What I don't know (and should look up) is what connection Leon et al. have with lions. In a passage I had to snip, but intend sometime to use, the Monite caliph reflects that "if a land in the northwest of the world was called the Isle of Lions, it had surely been so named for its men, not its beasts."

Your Arthur challenge is tougher than mine, since you're writing about our world, not a parallel one! I've only recently (and a bit regretfully) come to think that "Arthur" was probably never a historical figure as such. See this website:

http://www.arthuriana.co.uk

In a nutshell, most of the early stories about Arthur are of plainly legendary character - more analogous, so to speak, to Paul Bunyan and his blue ox Babe than to George Washington throwing a dollar across the Delaware. Which makes it more likely that a folklore Arthur picked up historical fragments rather than that a historical hero's name accreted legends.

So I'd guess that the "historical Arthur," to the degree there was one, was most likely Ambrosius Aurelianus. He's attested near-contemporaneously, and apparently did the basic thing that Arthur does in tradition, namely lead the Britons with some success against the Saxons.

But that would be a distracting load of stuff to try to fit into your story. Moreover, the question is by no means settled. So your approach looks like the best one in your situation. Even if "Arthur" was really Ambrosius, the connection may already have been made by the 7th century - almost certainly had been, if the Y Gododdin passage is indeed an early one.

We now return to our previously scheduled discussion ...

Ballpoint Wren said...

kmfrontain, this whole discussion was WAY above my head, until you brought in the fart that blew up the diner!

Heh!

archer said...
This comment has been removed by a blog administrator.
archer said...

Dickens would make notes like "slight," "not yet," then start a new sheet of paper, which he'd mark off in two columns. On the left side he'd write his notes for what he might do, and he'd leave the right column blank for the actual text. Then he'd put the new sheet of paper at the bottom of the stack, so when he finished a section he'd see what sort of hand he'd dealt himself.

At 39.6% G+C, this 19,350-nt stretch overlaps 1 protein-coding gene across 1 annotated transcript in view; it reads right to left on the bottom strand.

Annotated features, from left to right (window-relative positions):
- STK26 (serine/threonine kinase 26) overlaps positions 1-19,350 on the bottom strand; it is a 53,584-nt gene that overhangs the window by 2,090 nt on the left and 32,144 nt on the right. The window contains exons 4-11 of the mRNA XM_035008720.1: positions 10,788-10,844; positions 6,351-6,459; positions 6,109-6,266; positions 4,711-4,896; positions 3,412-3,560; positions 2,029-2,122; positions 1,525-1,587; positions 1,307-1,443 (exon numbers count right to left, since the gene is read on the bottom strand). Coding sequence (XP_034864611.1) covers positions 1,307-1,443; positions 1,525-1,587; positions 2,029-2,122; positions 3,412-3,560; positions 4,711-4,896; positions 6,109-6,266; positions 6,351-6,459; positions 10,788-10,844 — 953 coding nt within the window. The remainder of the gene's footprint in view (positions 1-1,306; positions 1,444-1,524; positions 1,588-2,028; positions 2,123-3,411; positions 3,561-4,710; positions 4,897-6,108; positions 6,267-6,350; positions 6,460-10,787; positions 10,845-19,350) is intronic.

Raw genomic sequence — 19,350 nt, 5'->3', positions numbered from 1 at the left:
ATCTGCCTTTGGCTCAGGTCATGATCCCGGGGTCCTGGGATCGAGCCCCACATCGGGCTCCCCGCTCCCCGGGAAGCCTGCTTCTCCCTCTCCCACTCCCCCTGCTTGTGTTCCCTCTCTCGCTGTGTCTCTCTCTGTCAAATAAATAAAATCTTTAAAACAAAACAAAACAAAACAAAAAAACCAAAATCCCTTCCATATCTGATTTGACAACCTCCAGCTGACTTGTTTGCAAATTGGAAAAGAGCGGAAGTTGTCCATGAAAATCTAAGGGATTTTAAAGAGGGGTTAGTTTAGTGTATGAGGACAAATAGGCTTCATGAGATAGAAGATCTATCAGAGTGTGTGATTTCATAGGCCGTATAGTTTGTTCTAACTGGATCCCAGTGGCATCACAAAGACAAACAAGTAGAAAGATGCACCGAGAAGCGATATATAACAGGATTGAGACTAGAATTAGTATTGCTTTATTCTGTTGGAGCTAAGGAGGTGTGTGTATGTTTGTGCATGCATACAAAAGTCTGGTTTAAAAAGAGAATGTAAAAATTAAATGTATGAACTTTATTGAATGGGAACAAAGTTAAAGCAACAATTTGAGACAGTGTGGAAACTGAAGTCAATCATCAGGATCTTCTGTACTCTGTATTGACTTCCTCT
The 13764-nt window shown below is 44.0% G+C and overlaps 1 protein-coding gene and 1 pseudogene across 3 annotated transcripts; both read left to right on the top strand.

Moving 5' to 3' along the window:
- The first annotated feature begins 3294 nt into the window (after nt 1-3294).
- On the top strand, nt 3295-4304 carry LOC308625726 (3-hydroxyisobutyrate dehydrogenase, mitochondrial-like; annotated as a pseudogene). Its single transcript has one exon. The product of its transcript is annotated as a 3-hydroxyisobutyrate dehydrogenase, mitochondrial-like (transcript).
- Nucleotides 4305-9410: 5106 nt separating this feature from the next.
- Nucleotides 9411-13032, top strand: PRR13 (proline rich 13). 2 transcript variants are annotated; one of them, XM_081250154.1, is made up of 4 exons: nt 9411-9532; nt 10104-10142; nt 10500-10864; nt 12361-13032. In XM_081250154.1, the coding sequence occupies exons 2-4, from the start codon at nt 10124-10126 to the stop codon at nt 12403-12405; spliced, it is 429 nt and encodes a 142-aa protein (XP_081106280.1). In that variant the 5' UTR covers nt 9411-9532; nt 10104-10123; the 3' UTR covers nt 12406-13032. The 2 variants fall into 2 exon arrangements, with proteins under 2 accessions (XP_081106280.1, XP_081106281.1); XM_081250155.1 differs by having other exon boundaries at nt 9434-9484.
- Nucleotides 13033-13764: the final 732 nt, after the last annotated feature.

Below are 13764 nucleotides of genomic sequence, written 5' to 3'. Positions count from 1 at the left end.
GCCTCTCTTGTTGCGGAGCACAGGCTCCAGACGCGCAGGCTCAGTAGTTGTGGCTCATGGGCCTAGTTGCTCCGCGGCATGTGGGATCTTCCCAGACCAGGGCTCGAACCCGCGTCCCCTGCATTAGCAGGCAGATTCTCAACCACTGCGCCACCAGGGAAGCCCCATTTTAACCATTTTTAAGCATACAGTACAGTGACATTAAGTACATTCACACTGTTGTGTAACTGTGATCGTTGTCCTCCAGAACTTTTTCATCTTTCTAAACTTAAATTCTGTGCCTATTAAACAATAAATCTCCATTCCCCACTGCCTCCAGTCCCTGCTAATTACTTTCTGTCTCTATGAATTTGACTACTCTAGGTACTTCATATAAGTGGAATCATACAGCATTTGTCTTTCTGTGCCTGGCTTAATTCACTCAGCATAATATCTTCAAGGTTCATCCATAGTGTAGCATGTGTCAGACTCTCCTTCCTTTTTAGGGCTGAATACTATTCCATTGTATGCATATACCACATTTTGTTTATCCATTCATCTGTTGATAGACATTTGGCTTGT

Dennie McDonald said...

LOL wren...

I like to leave subtle oh-that-was-why-he-did-that but you never want them to be too subtle or too stupid where the reader is left shaking their head saying: WTF?

I read a book (by a famous author - who up til that point I loved) I chucked it across the room when I finished as she had left hints to this person and that and in the end, the bad guy rang the doorbell in the last chapter (first time we saw him) and whammo he tried to kill the lead character - sheesh! that made me mad!!!

Bernita said...

"off-ramps..." a very visual description, Rick.

Having seen in my lifetime myths attach to historical figures, I can certainly see it happening to some local dux bellorum such as Ambrosius.
Think you would almost have to include Arthur, Rick - just to excite mythologists, if nothing else - because some of the legends of the Lost Land of Lyonesse are connected with him.It dovetails.
The legend of Lyonesse also occurs in Breton folklore.

Thank you, KM!
~chortling over Zeus blowing up the diner~

kmfrontain said...

When in doubt, always go back to fart jokes.

:D

No, but Bernita was right to bring up the Zeus element. It does happen in stories, but it can be put in without totally shocking a reader.

Bernita said...

A great illustration of foreshadowing, wasn't it, Bonnie?

I like subtle, Dennie. When I happen to pick up on a clue it's almost like a secret code between the writer and myself. On the other hand, I've found myself flipping back 30 pages to see that wondering what I've missed in the set-up.

Flood said...

I am still thinking about this. There may be no way to predict how a reader will react to your plotlines and/or foibles.
I read Cider House Rules and loved it. I did not see the movie, but did see Irving's acceptance speech for Best Screenplay. He talked about abortion, and while that was a device in the novel, I did not come away feel the book was about abortion or had anything to do with abortion. To me, it was just a way to get the characters from A to B. I was more focussed on the journey and the personalities. I think maybe, that even if you draw perfect lines, the reader is going to convert the plot into his own points of reference. Does that make sense?

kmfrontain said...

It makes perfect sense, Flood. This is exactly what happens to any book. It becomes personal to the reader, and the reader takes from it what makes him or her happy.